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Local mother of transgender child speaks out

(KY3)
Published: Oct. 30, 2017 at 12:53 PM EDT
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It has been a heated debate in one Mid Michigan community all year - . whether or not a school district should allow a transgender student to use the bathroom of his choice. It's happening in Grass Lake and the issue has packed school board meeting after school board meeting.

At the center of the controversy is Terri Neely’s 5th grader. Her 10-year-old son is transgender. Two years ago, Cruz was in second grade and living as a girl.

“When Cruz was three we knew that she-back then, April- didn’t fit into the traditional three year old girl box. But that doesn't matter to us, it didn't matter to us it was like okay great you like superheroes you like sports you don't like dolls you don't like pink things, that doesn't matter, great that's super cool let's roll. You know you don't think twice about it."

But as Cruz got older, it became more and more clear that something was different.

"When she went to preschool and went to go play with the boys and the boys said 'you can't play with us, you're a girl!' And I think that was the first time that he really realized wait a minute it's not just someone saying I'm a girl or a boy it's not just a word it actually means something to other people. I mean he couldn't articulate that or express that in a meaningful way when he was four almost five but you could see that this light started to go on and things started to change as far as how he wanted to present himself," Neely said.

Some people have made it clear they are against the move to allow Neely’s son into the bathroom and locker rooms that he identifies with. Others say it’s too young for a child to know they aren’t a specific gender.

Therapist Travis Johnson explains, “I think it can start very early in development, and I like the idea that when these things happen that parents engage with curiosity and they don't like shut down those behaviors."

Johnson helps families understand gender identity and he understands it can be a hard process. He suggests parents ask questions.

"Tell me more about what's going on. Tell me what draws you to this truck, or this tool set or this Barbie," said Johnson. "Parents want to position themselves as a resource, as someone who's safe that their child can rely on, when there's a lot of stress when there's a crisis, and so by building that open, supportive communication, that's one of the ways to do that."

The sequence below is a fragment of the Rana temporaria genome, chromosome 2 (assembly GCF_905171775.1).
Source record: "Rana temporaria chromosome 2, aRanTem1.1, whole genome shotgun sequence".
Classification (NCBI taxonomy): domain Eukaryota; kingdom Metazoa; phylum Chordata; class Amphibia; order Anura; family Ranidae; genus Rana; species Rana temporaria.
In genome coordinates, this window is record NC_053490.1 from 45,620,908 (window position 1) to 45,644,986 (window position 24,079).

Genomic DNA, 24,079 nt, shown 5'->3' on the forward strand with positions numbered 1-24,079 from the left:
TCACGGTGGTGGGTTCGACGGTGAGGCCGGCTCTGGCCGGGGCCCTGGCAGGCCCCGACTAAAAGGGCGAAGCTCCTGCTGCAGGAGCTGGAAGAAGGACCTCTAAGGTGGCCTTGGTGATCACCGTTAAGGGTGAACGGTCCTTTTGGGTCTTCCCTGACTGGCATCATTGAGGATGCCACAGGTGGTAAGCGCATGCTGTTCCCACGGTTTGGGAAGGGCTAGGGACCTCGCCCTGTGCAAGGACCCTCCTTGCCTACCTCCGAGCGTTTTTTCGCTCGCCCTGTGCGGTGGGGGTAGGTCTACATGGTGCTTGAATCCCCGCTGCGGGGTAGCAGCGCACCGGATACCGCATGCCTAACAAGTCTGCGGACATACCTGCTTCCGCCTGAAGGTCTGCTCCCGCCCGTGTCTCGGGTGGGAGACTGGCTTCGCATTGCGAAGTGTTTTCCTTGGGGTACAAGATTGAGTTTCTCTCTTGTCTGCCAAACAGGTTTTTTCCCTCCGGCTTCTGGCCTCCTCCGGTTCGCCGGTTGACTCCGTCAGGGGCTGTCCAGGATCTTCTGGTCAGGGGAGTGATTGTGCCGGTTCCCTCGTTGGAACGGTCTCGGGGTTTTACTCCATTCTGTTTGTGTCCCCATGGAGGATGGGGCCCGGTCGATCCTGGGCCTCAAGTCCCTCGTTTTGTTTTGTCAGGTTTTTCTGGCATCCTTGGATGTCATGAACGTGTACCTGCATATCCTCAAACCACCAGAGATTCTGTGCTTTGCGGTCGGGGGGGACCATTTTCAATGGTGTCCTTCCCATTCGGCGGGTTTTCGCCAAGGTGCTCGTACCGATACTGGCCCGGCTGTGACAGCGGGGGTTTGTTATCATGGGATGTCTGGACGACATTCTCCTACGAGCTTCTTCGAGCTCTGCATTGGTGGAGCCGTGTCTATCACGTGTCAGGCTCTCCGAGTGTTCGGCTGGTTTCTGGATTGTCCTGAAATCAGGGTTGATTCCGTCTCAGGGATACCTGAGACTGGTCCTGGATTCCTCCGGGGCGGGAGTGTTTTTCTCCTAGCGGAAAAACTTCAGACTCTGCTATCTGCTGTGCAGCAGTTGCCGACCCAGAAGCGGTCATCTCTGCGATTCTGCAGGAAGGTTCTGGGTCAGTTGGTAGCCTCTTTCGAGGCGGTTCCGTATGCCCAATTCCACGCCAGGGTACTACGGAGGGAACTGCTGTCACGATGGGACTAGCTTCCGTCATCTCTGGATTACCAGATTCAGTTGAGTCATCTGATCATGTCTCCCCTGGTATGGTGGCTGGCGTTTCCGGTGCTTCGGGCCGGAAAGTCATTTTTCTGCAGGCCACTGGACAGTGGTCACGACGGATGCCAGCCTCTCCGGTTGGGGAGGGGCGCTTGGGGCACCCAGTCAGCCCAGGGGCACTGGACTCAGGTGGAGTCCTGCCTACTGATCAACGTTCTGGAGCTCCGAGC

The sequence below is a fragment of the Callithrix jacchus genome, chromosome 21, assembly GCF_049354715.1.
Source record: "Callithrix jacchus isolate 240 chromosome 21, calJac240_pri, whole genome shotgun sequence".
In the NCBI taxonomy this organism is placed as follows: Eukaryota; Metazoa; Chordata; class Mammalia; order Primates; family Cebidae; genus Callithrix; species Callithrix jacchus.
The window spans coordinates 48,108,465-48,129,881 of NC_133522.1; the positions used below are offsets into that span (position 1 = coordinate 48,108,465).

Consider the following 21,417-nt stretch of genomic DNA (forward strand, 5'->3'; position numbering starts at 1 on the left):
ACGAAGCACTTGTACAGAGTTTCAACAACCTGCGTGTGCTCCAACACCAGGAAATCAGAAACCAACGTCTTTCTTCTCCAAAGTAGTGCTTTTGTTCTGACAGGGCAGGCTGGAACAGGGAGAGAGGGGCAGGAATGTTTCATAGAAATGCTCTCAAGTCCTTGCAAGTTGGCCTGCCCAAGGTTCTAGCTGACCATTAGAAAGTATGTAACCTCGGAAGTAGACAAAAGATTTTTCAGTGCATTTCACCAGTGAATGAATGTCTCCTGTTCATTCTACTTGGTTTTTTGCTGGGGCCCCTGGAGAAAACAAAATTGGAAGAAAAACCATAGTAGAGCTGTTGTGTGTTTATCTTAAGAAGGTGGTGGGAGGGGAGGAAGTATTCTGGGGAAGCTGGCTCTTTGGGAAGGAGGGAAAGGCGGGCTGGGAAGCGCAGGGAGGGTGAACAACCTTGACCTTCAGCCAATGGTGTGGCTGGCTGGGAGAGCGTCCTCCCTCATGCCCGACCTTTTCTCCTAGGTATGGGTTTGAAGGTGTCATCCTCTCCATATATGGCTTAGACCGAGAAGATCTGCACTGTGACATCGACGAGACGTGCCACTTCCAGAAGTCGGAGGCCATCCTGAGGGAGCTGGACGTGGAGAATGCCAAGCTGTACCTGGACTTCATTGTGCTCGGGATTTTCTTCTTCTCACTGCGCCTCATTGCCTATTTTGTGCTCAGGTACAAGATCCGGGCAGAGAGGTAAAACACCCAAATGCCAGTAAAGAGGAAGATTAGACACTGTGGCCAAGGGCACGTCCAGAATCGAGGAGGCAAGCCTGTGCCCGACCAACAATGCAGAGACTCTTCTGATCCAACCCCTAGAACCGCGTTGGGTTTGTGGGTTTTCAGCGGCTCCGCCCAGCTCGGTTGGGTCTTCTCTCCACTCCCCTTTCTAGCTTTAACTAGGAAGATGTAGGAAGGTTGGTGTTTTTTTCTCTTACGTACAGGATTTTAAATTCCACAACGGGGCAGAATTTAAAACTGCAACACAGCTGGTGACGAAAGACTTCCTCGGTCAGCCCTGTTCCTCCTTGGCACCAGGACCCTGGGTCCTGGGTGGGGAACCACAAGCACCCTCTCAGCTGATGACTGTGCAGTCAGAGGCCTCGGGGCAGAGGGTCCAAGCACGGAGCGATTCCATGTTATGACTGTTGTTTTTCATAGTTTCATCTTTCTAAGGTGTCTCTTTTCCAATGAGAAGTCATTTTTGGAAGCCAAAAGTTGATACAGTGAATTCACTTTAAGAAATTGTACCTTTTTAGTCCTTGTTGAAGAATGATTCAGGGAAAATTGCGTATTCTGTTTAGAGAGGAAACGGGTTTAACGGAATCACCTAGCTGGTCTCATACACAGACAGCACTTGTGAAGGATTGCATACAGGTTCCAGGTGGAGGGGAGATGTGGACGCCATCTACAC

Neely says allowing her child to be who he wants to be has been a life saver.

"He used to say, I don't want to go to school tomorrow, I wish I didn't have to wake up tomorrow, I wish I wish I wish this wasn't my life,” Neely said. “And now he wakes up and he's like - great what are we going to do today? What are we going to do tomorrow? And this excitement and this joy that he has. It's proof that this is what he needs."

Neely said she understands why not everyone can relate but she wants them to be sympathetic if nothing else. "Did we expect this? No. Did we plan for it? Did we want it? No. But you know you do what's best for your child. You learn about it. You educate yourself, your friends your family, and you move forward."

Grass Lake school board did vote to allow Cruz to use the boys bathroom and to protect him from any bullying and harassment. Groups that oppose the vote have continued to write letters, protest and speak out against the decision.

Check the related stories links for more stories regarding this issue.

Click on the link provided to be taken to the National Center for Transgender Equality website for more information.

For local resources in mid-Michigan, you can click on

. It has information for support for transgender individuals and families along with much more information.

"Clear non-discrimination laws covering gender identity and expression are an important part of the solution because they can help stop the discrimination before it happens. Clear laws often cause businesses to have policies against discrimination and train employees to follow those policies. At this point, much protection can also be found under state and federal sex discrimination law as well." 

National Center for Transgender Equality